"In order for this court to notice plain error, the alleged error must affect substantive rights and be `obviously prejudicial'." (footnote omitted and emphasis added)

[17] There is a line of cases in Michigan which require that the prosecution produce all res gestae witnesses, but the rule is not purported to be of constitutional dimensions. See, e.g., People v. Harris, 43 Mich. App. 531, 204 N.W.2d 549 (1973). Almost every other court which has considered the question has found that there is no obligation to produce particular witnesses. See, e.g., People v. Ortiz, 195 Cal. App. 2d 112, 15 Cal. Rptr. 398 (1961); State v. Smith, 276 Minn. 565, 150 N.W.2d 868 (1967); Phillips v. State, 183 So. 2d 908 (Miss. 1966).

[18] Such practices would of course raise weighty constitutional problems. See Moore v. Illinois, 408 U.S. 786, 92 S. Ct. 2562, 33 L. Ed. 2d 706 (1972); Roviaro v. United States, 353 U.S. 53, 77 S. Ct. 623, 1 L. Ed. 2d 639 (1957). See also Torres v. State, Op. # 1017, 519 P.2d 788 (Alaska 1974).

[19] U.S. Const. amend. V provides in part:

"No person ... shall be compelled in any criminal case to be a witness against himself... ."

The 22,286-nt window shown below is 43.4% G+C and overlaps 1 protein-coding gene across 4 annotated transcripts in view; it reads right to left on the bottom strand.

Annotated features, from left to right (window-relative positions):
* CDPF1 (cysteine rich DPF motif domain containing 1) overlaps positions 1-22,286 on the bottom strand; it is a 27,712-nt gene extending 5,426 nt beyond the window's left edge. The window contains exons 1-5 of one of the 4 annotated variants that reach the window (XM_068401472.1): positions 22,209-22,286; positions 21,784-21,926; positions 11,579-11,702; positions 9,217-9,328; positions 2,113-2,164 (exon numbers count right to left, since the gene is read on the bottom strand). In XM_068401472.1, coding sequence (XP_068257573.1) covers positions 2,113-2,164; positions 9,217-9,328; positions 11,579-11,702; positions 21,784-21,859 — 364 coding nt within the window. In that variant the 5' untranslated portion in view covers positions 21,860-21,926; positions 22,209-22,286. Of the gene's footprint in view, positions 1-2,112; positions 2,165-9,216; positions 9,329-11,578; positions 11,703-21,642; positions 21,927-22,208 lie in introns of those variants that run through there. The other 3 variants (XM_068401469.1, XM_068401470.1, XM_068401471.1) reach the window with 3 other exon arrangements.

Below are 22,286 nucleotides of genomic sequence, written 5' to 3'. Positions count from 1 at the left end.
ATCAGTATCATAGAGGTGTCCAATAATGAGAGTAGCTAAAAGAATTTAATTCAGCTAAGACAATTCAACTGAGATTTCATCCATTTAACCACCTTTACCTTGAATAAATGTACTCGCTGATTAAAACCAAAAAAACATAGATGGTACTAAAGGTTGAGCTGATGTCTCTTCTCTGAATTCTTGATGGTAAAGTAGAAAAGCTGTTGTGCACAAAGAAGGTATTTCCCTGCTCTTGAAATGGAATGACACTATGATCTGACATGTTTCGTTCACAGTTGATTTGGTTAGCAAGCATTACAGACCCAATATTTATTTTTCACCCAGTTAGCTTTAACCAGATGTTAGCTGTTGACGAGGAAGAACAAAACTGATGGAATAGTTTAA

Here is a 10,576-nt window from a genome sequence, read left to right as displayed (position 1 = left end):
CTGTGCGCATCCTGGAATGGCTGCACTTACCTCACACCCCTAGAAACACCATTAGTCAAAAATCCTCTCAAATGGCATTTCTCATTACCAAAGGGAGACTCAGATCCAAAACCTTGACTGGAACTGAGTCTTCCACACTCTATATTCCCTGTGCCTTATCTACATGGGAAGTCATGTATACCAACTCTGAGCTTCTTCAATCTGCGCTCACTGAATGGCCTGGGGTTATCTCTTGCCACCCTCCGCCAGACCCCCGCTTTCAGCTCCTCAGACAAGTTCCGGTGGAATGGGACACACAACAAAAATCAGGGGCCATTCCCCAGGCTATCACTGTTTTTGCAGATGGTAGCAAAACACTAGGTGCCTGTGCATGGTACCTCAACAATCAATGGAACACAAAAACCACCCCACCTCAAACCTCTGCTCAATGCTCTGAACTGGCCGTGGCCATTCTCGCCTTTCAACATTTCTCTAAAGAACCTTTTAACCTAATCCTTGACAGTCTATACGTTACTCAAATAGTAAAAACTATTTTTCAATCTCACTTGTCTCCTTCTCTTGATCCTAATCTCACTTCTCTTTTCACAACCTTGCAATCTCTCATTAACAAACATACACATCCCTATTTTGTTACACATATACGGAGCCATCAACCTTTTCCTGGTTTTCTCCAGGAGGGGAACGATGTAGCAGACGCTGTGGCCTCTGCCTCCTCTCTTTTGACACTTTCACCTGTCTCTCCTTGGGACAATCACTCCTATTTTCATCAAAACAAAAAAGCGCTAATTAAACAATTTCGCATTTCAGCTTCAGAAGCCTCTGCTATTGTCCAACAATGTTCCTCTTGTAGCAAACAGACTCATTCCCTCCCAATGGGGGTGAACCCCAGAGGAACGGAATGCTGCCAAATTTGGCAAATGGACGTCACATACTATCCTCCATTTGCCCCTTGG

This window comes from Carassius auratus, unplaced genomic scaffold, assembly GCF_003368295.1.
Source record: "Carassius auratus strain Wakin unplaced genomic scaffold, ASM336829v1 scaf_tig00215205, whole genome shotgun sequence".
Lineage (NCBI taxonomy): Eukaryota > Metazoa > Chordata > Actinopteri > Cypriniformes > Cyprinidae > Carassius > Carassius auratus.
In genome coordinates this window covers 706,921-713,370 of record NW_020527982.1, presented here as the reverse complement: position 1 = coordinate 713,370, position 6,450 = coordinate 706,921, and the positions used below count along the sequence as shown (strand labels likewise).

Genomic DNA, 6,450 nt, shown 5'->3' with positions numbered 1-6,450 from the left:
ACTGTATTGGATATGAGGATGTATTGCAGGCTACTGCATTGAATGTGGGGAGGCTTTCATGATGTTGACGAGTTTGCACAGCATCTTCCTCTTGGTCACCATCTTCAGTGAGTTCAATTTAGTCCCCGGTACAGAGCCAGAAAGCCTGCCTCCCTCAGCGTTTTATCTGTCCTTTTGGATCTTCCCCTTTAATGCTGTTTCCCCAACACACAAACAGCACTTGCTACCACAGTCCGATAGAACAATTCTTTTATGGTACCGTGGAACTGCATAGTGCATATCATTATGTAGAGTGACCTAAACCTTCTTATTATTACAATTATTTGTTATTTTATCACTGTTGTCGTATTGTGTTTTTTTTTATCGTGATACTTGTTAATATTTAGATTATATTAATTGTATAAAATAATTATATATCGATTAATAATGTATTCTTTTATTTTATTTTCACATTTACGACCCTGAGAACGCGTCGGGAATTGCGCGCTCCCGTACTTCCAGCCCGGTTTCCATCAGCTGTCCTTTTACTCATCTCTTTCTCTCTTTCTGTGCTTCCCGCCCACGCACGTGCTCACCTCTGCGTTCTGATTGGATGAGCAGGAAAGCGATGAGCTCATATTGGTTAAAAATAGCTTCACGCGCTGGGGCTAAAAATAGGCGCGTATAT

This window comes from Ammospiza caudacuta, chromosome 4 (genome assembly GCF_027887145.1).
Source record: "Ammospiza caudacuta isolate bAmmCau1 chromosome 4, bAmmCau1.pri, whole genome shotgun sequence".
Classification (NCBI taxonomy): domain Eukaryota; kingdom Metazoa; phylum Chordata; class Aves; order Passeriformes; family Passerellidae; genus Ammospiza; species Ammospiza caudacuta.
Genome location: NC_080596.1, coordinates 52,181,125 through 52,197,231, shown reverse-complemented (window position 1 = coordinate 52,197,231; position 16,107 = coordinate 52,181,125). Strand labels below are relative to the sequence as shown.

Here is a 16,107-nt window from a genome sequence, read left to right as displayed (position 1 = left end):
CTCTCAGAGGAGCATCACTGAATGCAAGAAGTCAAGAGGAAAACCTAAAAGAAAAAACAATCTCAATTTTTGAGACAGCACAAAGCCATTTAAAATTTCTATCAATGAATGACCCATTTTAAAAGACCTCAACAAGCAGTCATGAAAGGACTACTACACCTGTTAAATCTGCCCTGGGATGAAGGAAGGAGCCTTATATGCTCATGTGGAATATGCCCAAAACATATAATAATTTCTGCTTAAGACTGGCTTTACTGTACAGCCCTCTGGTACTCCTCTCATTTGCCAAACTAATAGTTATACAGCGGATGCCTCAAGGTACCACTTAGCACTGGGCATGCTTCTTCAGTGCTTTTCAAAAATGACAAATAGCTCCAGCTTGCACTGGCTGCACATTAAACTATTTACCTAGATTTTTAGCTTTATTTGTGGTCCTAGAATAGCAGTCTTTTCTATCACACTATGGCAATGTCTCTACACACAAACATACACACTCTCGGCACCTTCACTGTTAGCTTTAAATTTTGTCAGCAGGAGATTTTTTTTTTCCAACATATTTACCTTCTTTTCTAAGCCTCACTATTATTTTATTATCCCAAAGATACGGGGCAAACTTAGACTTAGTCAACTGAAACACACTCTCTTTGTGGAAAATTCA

Alaska Const. art. I, § 9 provides in part:

"No person shall be compelled in any criminal proceeding to be a witness against himself."

[20] See Alaska R.Cr.Pro. 26(f), which restricts generalized impeachment by proof of former crimes to those crimes involving false statements or dishonesty of which the witness was convicted within five years of the date of the proferred testimony.

[21] See Alaska R.Child.Pro. 23, which provides:

No adjudication, order, or disposition of a juvenile case shall be admissible in a court not acting in the exercise of juvenile jurisdiction except for use in a presentencing procedure in a criminal case where the superior court, in its discretion, determines that such use is appropriate.

See also, AS 47.10.080(g):

No [juvenile] adjudication ... may operate to impose any of the civil disabilities ordinarily imposed by conviction upon a criminal charge, nor may a minor afterward be considered a criminal by the adjudication, nor may the adjudication be afterward deemed a conviction... . The commitment and placement of a child and evidence given in the court are not admissible as evidence against the minor in a subsequent case or proceedings in any other court. .. .